Wednesday, October 30, 2013

United States v. Cuenca-Vega, No. 12-10356 (9th Cir. Oct. 30, 2013) (panel is Reinhardt, Noonan, and Hurwitz)

--- A divided panel of the Ninth Circuit reversed a jury-trial conviction for illegal reentry because the district court erred in denying his collateral attack on the validity of the underlying deportation order and thus erred in denying the defendant's motion to dismiss the indictment.

The defendant, who previously held a green card and had been in the United States since he was in junior high, pleaded nolo contendered to possession of methamphetamine, served 60 days in the county jail, and was deported. He challenged the deportation order on the ground that the IJ denied him due process by failing to advise him that he is eligible for voluntary departure. (He also raised two other grounds, which were not at issue in the appeal.) The majority concluded that this failure invalidated the underlying removal order.

The government conceded that the IJ failed to inform the defendant that he was eligible for voluntary departure, but argued that this was not a plausible ground for relief, see United States v. Rojas-Pedroza, 716 F.3d 1253 (9th Cir. 2013), because the defendant could not show that he actually would have accepted voluntary departure in the removal proceedings. The majority rejected this argument because it "overstate[d] Cuenca's burden to demonstrate a plausible ground for relief." All the defendant has to show is that the error may have affected the outcome of the proceeding; once that prima facie showing is made, the government then bears the burden of showing that it could not have. United States v. Cerda-Pena, 799 F.2d 1374 (9th Cir. 1986). Here, the government's concession made that prima facie showing.

Moreover, the majority said that the government did not meet its burden of persuasion. First, the fact that the defendant was trying to expunge his drug conviction while the removal proceedings were pending "was not incompatible with voluntary departure" because he could have continued to pursue expungement from abroad and then, if successful, reopened his removal proceedings on that basis. See Cardoso-Tlaseca v. Gonzales, 460 F.3d 1102 (9th Cir. 2006). Moreover, voluntary departure would not have exposed the defendant to a future illegal-reentry prosecution.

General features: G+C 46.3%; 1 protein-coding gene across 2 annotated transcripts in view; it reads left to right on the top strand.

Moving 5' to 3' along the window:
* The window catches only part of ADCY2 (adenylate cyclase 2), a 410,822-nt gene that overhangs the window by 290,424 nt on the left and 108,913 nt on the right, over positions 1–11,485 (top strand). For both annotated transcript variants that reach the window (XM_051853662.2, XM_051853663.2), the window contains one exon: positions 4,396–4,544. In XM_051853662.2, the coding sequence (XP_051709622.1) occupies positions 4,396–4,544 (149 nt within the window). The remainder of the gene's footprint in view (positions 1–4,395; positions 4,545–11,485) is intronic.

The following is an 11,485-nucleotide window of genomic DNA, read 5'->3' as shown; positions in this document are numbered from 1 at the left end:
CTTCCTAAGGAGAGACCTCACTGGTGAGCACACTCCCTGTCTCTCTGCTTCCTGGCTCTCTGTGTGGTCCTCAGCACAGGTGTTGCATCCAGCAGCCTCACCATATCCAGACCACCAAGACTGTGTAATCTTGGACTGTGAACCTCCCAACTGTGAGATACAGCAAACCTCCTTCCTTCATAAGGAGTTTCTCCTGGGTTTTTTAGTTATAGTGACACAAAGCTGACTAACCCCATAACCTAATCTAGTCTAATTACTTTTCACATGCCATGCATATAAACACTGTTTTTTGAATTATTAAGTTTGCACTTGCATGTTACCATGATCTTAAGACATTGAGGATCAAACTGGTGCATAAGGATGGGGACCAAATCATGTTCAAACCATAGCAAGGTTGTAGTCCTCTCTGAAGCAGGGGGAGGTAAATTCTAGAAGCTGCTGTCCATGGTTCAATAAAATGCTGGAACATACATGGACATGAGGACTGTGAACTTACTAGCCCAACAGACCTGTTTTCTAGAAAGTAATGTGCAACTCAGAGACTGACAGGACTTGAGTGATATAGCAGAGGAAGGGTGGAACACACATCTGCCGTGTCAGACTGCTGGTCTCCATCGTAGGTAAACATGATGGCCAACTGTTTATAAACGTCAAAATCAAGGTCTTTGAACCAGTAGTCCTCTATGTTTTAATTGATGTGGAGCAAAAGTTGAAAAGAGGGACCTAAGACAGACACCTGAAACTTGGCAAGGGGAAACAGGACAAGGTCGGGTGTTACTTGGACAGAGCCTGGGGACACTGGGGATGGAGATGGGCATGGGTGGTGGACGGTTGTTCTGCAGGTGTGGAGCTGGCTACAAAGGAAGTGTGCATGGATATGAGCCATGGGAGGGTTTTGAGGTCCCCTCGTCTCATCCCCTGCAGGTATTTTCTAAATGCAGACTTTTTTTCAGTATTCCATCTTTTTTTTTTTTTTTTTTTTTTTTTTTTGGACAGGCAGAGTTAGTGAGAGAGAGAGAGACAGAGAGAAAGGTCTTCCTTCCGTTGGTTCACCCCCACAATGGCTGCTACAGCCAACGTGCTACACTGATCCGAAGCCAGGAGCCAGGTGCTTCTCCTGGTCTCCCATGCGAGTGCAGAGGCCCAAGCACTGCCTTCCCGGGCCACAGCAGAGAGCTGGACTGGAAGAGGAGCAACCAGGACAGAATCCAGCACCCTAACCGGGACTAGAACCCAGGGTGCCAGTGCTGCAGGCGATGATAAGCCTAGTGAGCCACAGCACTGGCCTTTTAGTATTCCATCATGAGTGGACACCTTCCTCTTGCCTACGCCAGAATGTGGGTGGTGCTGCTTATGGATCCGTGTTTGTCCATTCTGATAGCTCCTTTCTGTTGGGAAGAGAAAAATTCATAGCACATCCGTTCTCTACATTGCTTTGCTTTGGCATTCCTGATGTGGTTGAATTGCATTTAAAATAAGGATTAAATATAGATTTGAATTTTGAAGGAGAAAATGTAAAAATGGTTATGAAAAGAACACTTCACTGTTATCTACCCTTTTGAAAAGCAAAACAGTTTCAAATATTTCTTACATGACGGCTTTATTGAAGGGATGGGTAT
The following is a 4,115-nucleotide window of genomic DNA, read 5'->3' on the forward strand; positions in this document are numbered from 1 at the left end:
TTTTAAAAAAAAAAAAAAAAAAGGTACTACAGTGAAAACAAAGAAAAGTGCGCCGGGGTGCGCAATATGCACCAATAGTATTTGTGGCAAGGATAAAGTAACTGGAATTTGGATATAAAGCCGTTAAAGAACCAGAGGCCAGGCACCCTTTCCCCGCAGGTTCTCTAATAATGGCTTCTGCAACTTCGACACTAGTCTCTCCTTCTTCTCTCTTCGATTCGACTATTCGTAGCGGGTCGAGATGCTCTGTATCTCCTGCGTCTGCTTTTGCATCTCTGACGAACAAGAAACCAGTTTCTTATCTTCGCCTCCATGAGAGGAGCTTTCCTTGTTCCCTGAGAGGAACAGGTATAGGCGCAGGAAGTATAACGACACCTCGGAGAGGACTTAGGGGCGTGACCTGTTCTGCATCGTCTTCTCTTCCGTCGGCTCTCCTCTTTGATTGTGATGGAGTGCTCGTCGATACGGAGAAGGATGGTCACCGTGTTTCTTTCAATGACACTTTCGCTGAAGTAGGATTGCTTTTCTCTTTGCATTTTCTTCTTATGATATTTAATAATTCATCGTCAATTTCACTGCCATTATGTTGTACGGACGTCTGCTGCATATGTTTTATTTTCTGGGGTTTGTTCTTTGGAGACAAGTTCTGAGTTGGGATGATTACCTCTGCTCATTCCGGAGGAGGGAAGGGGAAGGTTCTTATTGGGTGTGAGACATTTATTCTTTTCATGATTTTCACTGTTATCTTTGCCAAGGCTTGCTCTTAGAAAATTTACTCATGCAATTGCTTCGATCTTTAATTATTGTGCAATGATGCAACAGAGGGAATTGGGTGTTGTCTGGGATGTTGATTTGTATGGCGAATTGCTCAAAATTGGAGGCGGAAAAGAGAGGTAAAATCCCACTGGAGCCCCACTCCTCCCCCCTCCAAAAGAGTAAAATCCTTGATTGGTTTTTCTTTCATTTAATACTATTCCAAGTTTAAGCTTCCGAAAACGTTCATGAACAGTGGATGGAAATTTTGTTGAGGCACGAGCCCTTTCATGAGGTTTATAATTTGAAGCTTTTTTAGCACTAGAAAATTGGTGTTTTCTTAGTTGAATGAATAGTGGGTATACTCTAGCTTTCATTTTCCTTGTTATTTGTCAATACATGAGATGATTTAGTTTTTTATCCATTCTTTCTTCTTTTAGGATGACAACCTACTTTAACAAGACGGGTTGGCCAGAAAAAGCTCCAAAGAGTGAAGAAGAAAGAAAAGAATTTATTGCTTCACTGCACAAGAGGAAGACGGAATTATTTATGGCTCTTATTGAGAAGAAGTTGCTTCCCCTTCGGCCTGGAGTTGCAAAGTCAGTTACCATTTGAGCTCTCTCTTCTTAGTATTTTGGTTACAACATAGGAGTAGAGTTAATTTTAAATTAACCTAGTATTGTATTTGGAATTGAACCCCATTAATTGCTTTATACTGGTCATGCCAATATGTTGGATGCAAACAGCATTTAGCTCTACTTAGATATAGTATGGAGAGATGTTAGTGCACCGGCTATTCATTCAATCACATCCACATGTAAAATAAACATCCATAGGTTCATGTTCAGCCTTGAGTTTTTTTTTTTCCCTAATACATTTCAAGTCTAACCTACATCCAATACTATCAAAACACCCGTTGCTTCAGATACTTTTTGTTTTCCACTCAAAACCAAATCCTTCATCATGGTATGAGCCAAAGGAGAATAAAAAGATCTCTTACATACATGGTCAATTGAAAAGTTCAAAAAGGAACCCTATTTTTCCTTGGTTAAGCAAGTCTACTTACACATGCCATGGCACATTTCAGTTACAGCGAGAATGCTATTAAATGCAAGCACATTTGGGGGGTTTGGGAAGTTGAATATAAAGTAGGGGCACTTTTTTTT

The majority also rejected the government's plain-error argument, concluding that the voluntary-departure error was properly before the court even though the defendant did not make the argument before the district court. It is not a new claim, but instead an alternative argument to support "what has been his consistent claim from the beginning" -- that the removal order is invalid because it violated due process. See Yee v. City of Escondido, 503 U.S. 519 (1992). Even if plain-error review were appropriate, the majority held that the defendant met that standard. It was plain that the deportation order was invalid, and that invalidity affected the outcome of the district-court proceedings because if the district court had recognized as much, it would have dismissed the illegal-reentry indictment with prejudice. "When an individual is convicted based on an invalid deportation order that violated his right to due process, it must necessarily have a serious effect on the fairness and integrity of judicial proceedings."

Judge Hurwitz (!) dissented. First, he would have applied plain-error review because the defendant did not make the specific argument about the invalidity of the removal order before the district court. Here, he argued, "the only possible relationship between the claims Cuenca made below and the one he makes here is that they each derive generally from the Due Process Clause. That is not nearly close enough" to invoke the Yee preservation rule. Before the district court, the defendant had focused on the substantive correctness of the removal order, while the voluntary-departure claim was "an entirely different alleged error."

Nor was the error as plain to Judge Hurwitz as it was to the majority. It cannot have denied due process for the district court, acting in his view as an appellate court with respect to the removal proceedings, to have failed to "anticipate an argument never made." Nor was it plausible to Judge Hurwitz that the defendant would have accepted voluntary departure if it had been offered to him. The government's concession of eligibility did not meet the plausibility requirement on which the majority relied. "The majority's speculation is not implausible. But one could equally well speculate to the contrary." Conceding removability would have required the defendant to admit that his methamphetamine-possession crime was a "controlled substance offense." And instead of pointing to all the ways that the defendant could have continued to press from abroad his case for remaining in the United States, Judge Hurwitz said, the majority should have given the government the chance to do so for the first time in front of the district court.
The decision is here:


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